Both law and biology are ordering devises and meaningful structures which regulate, allow or limit what can be done or undone and, in the process, alter our philosophical, political or social self-understanding.
The aim of the new UNSW Law Initiative for Bio-Legality (IBL) is to provide a platform for research, reflection and teaching where questions can be examined on how biological categories determine legality and how law becomes constituted in biology. Recent court cases on the property claims of seeds (Monsanto) or genes (Myriad), for instance, clearly reveal the enormous impact biotechnological in[ter]ventions have on what is made, grown or own. Other topics of interest include synthetic biology, genetic population research, epigenetics, forensic DNA, neurolaw, xenotransplantation, transgenetic animals, or germ-line therapy. These areas of concern have radically redefined of what legally establishes nature, property, personhood, evidence, mens rae, citizenship, reproduction, health, kinship, and “life” (or nonlife). We are also interested in new institutional practices and policies such as, for example, bio-banking and bio-safety and how they shape bio-sociality, bio-citizenship, bio-rights, and bio-constitutionalism.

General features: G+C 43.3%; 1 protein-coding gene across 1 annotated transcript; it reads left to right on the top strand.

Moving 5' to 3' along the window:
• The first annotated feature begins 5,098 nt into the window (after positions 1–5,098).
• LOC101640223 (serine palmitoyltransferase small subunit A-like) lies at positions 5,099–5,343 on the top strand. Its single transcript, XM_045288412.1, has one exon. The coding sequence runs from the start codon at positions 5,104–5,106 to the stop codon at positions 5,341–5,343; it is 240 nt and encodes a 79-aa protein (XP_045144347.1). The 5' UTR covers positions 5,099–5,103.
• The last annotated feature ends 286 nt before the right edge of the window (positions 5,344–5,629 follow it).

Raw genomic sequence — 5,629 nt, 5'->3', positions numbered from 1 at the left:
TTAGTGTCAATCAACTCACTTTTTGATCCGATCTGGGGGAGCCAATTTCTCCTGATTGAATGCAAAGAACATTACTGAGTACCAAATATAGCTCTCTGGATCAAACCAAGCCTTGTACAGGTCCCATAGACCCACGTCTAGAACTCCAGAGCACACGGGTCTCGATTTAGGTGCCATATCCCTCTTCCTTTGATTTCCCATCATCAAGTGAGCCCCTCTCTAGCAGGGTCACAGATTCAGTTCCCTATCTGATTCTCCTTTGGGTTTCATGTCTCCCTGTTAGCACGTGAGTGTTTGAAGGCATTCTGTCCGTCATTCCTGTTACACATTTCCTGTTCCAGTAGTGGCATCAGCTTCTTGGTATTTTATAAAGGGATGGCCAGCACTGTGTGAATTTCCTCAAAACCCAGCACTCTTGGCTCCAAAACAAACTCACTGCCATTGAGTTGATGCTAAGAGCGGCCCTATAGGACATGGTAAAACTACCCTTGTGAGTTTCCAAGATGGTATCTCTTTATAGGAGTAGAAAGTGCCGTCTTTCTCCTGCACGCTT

In interrogating how biology influences our common understanding of legality, morality and science in the age of biotechnology, the initiative fundamentally takes a cross-disciplinary perspective on the changing boundaries between law and biology. While the relation between biology and law builds on a very long history – from natural law to evolutionary jurisprudence – the approach of the initiative is methodologically closer related to Science and Technology Studies (STS), Actor-Network-Theory (ANT), medical and legal anthropology, the philosophy of science, biology and technology and our biopolitical understandings of legal governmentality.